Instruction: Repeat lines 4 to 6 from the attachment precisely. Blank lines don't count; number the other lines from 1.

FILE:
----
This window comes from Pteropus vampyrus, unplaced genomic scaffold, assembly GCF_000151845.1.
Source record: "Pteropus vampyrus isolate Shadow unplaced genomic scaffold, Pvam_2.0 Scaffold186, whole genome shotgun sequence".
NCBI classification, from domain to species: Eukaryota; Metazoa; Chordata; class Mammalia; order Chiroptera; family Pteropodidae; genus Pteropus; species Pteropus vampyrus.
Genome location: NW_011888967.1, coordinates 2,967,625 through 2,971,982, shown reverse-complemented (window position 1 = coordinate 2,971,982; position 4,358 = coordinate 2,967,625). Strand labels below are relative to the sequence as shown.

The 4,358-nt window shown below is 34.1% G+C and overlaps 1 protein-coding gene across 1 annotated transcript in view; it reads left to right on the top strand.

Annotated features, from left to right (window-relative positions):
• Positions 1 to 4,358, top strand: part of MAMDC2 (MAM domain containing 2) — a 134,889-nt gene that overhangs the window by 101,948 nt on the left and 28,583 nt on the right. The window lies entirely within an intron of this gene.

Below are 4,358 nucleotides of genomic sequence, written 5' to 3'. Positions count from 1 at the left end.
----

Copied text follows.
Genome location: NW_011888967.1, coordinates 2,967,625 through 2,971,982, shown reverse-complemented (window position 1 = coordinate 2,971,982; position 4,358 = coordinate 2,967,625). Strand labels below are relative to the sequence as shown.

The 4,358-nt window shown below is 34.1% G+C and overlaps 1 protein-coding gene across 1 annotated transcript in view; it reads left to right on the top strand.

Annotated features, from left to right (window-relative positions):